With daytime temperatures hardly moving much above freezing, it was always going to be a struggle this week. Therefore, with just the one trip planned, I didn’t feel that I was missing out on anything. Not like those windows of opportunity when everything is perfect – and for whatever reason you can’t go fishing that week! So I was more than happy to be able to get just the one session in.
I again set off for the middle reaches of the River Severn in pursuit of roach. With the river at normal winter level, the swim I fished didn’t need a heavy lead to hold bottom. In fact a ½ ounce bomb was sufficient to position a static bait a third of the way across the river. Main line was 2 ½ lb with 1lb 6oz for the hook length. That was a short four inches, ensuring that I would be in touch with any finicky roach that played their usual lightning fast tricks with the bait.
As I was intending to fish a single red maggot, I opted for a size 20 hook. I mention red because that was the colour that I had decided to fish with. Now if I am totally honest, I am not 100% convinced that fish can actually tell the difference between, say, a bronze and a white. Very often colour choice is more to do with angler confidence than anything else. But confidence plays a massive part in fishing so we shouldn’t underestimate these things.
The Severn can be very popular in the summer months with walkers, tourists and families on days out. But at this time of the year the banks are hardly walked on. I did have plenty of company though, from three male mallards, who as soon as I dropped my gear on the bank, came round me and started pestering me for food. They are obviously very tame, and must get fed lots of titbits from people passing by, as they promptly got out of the river and started to rummage in my bag!
I didn’t mind though, and as I always take more bait than I actually need (just in case!) there was plenty left over to share with my new found friends. In addition, I also had another feathered visitor who I fed maggots to. I’m sure we’ve all had robins drop by from time to time, but I had a grey wagtail come within a metre to pick up bait that I threw to it.
I do enjoy birding, and get out as much as I can during the week. It’s much easier to fit into my schedule than angling. For one, you don’t necessarily need to travel, you can do it from your own doorstep. In fact this winter we have had a male blackcap visit the bird table in the back garden, which I have observed several times while sitting next to the fire in the living room. Now you don’t get more comfortable than that!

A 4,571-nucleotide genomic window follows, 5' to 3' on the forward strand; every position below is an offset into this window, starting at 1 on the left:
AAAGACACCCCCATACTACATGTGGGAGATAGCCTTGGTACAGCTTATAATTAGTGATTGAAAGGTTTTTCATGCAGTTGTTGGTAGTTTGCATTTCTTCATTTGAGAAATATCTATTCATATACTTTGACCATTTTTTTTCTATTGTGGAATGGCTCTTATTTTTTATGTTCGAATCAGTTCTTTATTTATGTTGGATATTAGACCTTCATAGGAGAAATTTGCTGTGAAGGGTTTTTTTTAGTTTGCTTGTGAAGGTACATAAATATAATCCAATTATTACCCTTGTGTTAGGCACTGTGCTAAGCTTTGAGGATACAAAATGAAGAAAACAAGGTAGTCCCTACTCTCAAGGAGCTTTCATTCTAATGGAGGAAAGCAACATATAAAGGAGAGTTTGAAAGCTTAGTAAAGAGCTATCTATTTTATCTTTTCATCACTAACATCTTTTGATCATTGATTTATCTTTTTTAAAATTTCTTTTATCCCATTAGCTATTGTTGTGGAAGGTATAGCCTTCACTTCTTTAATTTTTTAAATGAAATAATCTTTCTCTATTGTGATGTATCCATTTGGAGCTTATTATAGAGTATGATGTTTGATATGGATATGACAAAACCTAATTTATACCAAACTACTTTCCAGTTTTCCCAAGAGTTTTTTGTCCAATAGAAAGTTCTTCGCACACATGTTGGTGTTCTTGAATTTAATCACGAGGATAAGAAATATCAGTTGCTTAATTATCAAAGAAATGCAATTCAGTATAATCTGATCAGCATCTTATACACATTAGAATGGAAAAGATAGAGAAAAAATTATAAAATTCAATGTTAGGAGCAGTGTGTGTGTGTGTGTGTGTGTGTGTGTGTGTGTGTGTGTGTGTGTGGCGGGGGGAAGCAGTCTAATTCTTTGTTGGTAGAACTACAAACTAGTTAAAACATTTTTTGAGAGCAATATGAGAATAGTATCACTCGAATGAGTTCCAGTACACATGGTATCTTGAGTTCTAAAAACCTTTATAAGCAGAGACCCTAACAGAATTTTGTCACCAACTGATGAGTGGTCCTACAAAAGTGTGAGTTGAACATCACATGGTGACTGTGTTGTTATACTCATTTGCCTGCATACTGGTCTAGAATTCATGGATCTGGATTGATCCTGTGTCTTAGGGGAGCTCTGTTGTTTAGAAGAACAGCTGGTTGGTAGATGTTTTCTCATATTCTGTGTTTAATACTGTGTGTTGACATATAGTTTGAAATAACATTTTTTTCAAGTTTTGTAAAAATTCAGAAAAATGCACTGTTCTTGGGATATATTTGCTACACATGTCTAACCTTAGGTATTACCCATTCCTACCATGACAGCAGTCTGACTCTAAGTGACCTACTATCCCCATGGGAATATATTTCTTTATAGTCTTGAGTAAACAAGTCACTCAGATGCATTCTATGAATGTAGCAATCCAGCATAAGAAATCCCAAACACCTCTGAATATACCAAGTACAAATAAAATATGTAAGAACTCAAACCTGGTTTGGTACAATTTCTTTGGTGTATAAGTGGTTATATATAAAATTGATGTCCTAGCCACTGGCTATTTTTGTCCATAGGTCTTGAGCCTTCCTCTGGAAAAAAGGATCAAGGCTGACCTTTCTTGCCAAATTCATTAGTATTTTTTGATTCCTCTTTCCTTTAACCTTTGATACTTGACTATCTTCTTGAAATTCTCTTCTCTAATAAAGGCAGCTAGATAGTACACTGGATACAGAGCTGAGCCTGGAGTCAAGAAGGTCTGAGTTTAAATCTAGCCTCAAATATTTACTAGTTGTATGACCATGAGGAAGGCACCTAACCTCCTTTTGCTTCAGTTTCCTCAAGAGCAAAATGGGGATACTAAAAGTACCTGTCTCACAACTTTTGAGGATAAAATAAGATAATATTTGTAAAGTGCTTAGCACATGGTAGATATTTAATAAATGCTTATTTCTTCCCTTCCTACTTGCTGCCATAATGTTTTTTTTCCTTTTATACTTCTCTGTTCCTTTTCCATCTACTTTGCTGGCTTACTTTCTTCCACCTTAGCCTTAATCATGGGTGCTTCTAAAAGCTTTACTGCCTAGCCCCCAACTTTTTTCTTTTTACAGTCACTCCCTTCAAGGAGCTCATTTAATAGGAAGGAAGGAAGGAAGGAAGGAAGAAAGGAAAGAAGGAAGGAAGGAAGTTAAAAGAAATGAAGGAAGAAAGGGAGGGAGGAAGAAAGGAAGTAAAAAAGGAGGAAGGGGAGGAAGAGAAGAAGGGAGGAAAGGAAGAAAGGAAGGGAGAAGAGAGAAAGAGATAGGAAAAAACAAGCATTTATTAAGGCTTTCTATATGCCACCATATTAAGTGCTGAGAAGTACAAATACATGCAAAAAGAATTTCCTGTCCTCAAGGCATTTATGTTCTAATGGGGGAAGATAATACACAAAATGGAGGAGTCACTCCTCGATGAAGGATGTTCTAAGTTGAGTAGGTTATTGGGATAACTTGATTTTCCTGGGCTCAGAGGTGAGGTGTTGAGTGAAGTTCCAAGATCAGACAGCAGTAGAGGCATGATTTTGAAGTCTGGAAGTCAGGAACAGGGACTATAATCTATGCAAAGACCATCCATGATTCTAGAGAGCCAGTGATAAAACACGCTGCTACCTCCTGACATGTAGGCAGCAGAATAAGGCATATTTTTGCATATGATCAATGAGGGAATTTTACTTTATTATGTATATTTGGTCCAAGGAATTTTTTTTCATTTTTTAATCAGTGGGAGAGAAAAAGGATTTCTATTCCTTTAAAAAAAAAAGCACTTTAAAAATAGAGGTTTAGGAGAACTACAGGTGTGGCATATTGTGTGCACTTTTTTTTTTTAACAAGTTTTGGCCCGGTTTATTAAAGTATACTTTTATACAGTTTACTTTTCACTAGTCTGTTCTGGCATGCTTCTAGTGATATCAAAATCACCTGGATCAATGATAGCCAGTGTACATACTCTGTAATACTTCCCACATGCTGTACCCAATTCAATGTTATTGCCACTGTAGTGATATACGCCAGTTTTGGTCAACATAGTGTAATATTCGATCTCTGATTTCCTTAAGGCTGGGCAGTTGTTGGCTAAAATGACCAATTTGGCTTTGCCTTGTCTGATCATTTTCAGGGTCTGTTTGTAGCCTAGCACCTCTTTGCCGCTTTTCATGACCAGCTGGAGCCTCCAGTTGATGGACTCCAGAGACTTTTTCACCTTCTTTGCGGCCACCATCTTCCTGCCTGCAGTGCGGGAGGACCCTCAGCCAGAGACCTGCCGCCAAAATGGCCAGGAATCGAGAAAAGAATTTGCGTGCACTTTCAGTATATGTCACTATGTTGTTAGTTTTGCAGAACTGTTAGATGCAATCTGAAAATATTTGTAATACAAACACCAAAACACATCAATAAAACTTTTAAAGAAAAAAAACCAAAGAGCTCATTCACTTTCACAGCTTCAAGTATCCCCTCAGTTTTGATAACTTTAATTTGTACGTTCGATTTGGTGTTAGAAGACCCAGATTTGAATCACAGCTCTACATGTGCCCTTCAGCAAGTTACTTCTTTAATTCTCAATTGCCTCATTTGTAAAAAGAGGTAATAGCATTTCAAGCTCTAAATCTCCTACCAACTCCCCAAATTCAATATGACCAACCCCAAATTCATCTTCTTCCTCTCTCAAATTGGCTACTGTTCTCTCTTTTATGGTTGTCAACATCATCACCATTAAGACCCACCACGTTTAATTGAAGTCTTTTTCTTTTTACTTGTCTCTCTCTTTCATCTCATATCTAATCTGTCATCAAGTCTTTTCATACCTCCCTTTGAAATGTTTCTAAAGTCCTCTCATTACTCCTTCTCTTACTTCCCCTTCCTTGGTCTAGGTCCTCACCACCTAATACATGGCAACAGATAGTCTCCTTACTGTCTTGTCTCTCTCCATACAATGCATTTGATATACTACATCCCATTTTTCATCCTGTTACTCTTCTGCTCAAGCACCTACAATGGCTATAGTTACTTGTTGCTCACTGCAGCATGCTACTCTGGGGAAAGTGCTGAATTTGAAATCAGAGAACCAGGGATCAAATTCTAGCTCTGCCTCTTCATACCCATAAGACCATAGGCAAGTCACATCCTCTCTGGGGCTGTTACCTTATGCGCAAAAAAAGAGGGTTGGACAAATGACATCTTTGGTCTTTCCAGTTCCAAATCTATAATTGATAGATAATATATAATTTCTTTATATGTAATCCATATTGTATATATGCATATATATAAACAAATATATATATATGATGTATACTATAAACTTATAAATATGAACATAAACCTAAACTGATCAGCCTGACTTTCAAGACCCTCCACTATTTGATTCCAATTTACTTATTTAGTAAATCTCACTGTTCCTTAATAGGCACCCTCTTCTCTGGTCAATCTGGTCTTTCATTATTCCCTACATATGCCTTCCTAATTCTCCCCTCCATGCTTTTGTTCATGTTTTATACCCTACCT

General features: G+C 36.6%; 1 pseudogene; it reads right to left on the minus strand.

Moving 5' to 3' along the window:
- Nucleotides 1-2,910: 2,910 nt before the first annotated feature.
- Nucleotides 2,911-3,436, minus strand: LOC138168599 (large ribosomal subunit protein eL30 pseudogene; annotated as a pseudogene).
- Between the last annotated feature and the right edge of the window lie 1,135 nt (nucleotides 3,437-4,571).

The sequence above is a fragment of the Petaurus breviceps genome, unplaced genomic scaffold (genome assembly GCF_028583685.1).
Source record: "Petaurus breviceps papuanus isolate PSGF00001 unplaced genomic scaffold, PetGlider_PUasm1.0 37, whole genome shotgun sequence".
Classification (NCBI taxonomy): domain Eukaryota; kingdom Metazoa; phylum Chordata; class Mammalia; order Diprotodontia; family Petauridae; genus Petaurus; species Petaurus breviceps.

First cast out I hooked a decent roach. Well, I thought to myself, even if I catch nothing else at least I haven’t blanked. Not that I am being negative you understand – just realistic. And when you’re in a cold spell like the current patch of weather we are experiencing, it’s no use getting carried away with visions of continual bites from crucian carp, rudd and tench. You have to pitch your angling objectives at a reasonable level.
However, I did continue to catch through the day. The bites weren’t what you would call fast and furious, but they were regular enough to put the cold to the back of my mind – even if my toes totally disagreed with that way of thinking. As well as roach I also caught dace. All the fish I landed were in excellent condition, with fins and mouths looking like they had never been caught before. But at least if they have, then they have been handled by caring anglers, who have returned the fish to the river in the same condition they were prior to taking the baited hook.
You do have to say that the condition of some fish is a total disgrace. And what is saddest of all is that it is totally avoidable. I wonder if some anglers even know what a disgorger is, never mind carry one. But having said all that, I do feel that education not judgement is the initial answer. I use the word ‘initial’ very carefully, because if people refuse to listen to the voice of reasonable persuasion, then they deserve all they get in terms of criticism.
With it being a very cold day, once the sun started to set I was more than happy to pack away and get back to the car. Driving along the lanes that took me to the main road I couldn’t wait for the red needle to rise on the temperature gauge. As soon as it did, I turned the blower on full, directing the heat on my legs, hands and face, and drove the rest of the journey home warm and contented. But it’s nice to be still catching fish in spite of the cold weather, and for that I am very thankful indeed.
(Originally published February 2006)